You’re thinking about getting into game development, and you’re trying to decide how to get started. There are a number of great reasons to go with MonoGame.

  • Maybe you found Unity to be confusing and even a bit overwhelming.
  • Maybe you prefer to “live in the code.”
  • Maybe you’ve used XNA in the past, and want to work with something similar.
  • Maybe you want to create a game that can run on Macs, Windows PCs, Android phones or tablets, iPhones and iPads, or even Xbox & Playstation… with minimal alterations or rewrites to your existing code base.

MonoGame offers game developers an opportunity to write their game once, and target MANY different platforms.

MonoGame is the open source “spiritual successor” to XNA, which was a great game development framework that is no longer supported by Microsoft.

There have been a number of quite successful games created in XNA and MonoGame. You can see a few here.

In the next post, I’ll cover what you will need, and where to find it. If you came directly to this page, you can find the complete list of articles here.

          Full Stack Engineer, Axon Records - Axon - Seattle, WA      Cache   Translate Page      
You follow the latest in open source technologies and can intuit the fine line between a promising new practice and an overhyped fad....
From Axon - Mon, 06 Aug 2018 23:18:47 GMT - View all Seattle, WA jobs
          Senior Front End Engineer, Axon Dispatch - Axon - Seattle, WA      Cache   Translate Page      
You follow the latest in open source technologies and can intuit the fine line between a promising new practice and an overhyped fad....
From Axon - Fri, 20 Jul 2018 23:17:40 GMT - View all Seattle, WA jobs
          Senior Back End Engineer, Axon Records - Axon - Seattle, WA      Cache   Translate Page      
You follow the latest in open source technologies and can intuit the fine line between a promising new practice and an overhyped fad....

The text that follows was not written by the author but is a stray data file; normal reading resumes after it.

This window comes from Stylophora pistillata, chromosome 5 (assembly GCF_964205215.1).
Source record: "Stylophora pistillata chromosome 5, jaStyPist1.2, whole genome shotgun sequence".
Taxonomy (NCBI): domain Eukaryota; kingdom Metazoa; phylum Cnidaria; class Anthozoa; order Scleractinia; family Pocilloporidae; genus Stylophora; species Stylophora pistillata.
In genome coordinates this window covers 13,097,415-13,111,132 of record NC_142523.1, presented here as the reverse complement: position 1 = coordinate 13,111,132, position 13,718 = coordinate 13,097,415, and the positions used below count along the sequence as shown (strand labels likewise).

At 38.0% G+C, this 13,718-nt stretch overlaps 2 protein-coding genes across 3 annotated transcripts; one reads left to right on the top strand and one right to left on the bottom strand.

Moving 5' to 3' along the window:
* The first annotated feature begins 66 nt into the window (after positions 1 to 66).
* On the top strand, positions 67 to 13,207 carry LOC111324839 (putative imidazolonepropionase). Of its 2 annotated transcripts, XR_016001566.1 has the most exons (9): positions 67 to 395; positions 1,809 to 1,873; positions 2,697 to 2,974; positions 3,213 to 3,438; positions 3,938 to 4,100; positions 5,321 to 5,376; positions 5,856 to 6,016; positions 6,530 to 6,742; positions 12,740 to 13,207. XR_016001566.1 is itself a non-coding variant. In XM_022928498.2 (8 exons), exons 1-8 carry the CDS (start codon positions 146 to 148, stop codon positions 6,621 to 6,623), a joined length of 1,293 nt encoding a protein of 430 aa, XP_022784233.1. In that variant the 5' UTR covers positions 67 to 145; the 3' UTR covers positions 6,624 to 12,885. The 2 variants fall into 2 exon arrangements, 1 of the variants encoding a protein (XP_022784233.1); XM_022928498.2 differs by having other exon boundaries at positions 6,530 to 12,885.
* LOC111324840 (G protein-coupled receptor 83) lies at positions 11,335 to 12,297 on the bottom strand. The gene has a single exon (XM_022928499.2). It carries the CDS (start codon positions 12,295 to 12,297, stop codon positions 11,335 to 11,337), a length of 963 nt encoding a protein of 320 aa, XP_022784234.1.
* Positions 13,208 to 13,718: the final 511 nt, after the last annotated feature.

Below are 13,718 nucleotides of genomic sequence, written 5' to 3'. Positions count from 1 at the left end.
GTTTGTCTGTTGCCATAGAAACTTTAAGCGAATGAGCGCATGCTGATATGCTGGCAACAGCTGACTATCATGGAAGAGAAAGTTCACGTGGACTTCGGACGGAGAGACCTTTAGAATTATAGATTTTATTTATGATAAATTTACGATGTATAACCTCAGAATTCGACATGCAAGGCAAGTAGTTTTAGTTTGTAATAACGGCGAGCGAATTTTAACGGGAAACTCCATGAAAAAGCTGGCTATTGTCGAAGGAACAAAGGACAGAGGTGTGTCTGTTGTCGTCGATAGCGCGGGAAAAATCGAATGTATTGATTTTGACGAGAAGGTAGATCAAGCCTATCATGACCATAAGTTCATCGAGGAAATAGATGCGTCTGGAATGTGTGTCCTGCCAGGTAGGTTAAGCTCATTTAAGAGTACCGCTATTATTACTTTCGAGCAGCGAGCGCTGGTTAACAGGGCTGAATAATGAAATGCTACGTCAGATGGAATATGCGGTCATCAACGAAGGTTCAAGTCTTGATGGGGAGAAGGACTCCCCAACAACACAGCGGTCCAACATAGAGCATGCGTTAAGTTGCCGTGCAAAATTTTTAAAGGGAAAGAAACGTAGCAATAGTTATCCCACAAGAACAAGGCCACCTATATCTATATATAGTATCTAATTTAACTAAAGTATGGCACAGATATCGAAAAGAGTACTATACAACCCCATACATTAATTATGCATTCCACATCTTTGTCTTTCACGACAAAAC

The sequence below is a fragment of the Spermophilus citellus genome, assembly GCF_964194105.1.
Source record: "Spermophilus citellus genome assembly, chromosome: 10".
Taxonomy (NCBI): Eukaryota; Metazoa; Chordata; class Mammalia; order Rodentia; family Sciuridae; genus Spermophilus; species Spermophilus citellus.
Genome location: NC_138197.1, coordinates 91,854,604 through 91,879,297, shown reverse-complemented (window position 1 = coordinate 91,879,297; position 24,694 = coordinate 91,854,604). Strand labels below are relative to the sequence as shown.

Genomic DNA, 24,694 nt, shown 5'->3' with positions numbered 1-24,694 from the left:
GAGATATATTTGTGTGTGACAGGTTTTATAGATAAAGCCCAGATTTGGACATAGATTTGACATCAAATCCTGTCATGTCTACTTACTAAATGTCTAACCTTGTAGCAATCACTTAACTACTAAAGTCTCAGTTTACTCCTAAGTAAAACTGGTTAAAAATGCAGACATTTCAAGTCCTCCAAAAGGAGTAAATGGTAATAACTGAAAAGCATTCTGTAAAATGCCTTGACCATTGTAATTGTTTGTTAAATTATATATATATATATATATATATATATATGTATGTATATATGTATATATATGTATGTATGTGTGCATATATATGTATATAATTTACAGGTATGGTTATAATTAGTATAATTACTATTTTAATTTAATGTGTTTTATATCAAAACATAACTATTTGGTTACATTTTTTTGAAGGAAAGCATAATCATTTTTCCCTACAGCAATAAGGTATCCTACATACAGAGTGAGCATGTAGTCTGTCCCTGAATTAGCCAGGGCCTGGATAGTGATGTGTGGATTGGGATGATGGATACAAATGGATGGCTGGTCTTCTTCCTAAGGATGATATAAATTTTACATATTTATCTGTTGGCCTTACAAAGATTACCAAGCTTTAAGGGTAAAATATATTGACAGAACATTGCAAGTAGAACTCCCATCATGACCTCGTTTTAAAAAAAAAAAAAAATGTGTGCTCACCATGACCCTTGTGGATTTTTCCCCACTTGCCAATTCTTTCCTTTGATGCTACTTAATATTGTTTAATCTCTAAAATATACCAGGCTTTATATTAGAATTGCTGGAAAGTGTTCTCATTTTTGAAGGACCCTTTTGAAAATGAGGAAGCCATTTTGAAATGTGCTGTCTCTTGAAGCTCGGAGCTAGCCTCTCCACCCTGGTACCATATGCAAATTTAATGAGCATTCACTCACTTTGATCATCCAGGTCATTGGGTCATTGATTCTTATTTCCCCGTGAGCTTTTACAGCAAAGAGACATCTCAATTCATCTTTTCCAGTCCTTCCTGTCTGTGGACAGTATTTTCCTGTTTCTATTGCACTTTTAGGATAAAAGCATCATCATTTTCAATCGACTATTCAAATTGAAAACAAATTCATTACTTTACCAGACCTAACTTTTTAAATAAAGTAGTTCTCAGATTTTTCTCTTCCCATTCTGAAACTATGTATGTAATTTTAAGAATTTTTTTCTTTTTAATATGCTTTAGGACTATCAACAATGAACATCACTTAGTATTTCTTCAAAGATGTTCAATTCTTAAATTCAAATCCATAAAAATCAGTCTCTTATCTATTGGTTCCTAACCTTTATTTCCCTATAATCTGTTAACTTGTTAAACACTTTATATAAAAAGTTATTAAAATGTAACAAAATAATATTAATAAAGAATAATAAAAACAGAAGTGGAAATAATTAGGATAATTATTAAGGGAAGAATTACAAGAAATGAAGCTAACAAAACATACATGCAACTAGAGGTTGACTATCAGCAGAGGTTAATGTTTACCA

From Axon - Mon, 16 Jul 2018 05:18:50 GMT - View all Seattle, WA jobs
          Back End Engineer, Axon Records - Axon - Seattle, WA      Cache   Translate Page      
You follow the latest in open source technologies and can intuit the fine line between a promising new practice and an overhyped fad....
From Axon - Tue, 12 Jun 2018 23:18:07 GMT - View all Seattle, WA jobs
          Software Engineering Manager, Axon Records - Axon - Seattle, WA      Cache   Translate Page      
You follow the latest in open source technologies and can intuit the fine line between a promising new practice and an overhyped fad....
From Axon - Thu, 31 May 2018 23:18:10 GMT - View all Seattle, WA jobs
          Senior Full Stack Engineer, Axon Records - Axon - Seattle, WA      Cache   Translate Page      
You follow the latest in open source technologies and can intuit the fine line between a promising new practice and an overhyped fad....
From Axon - Thu, 24 May 2018 23:18:05 GMT - View all Seattle, WA jobs
          Bixel, An Open Source 16×16 Interactive LED Array      Cache   Translate Page      

The phrase “Go big or go home” is clearly not lost on [Adam Haile] and [Dan Ternes] of Maniacal Labs. For years they’ve been thinking of creating a giant LED matrix where each “pixel” doubled as a physical push button. Now that they’ve built up experience working on other LED projects, they finally decided it was time to take the plunge and create their masterpiece: the Bixel.

Creating the Bixel (a portmanteau of button, and pixel) was no small feat. The epic build is documented in an exceptionally detailed write-up on the team’s site, in addition to the time-lapse video …read more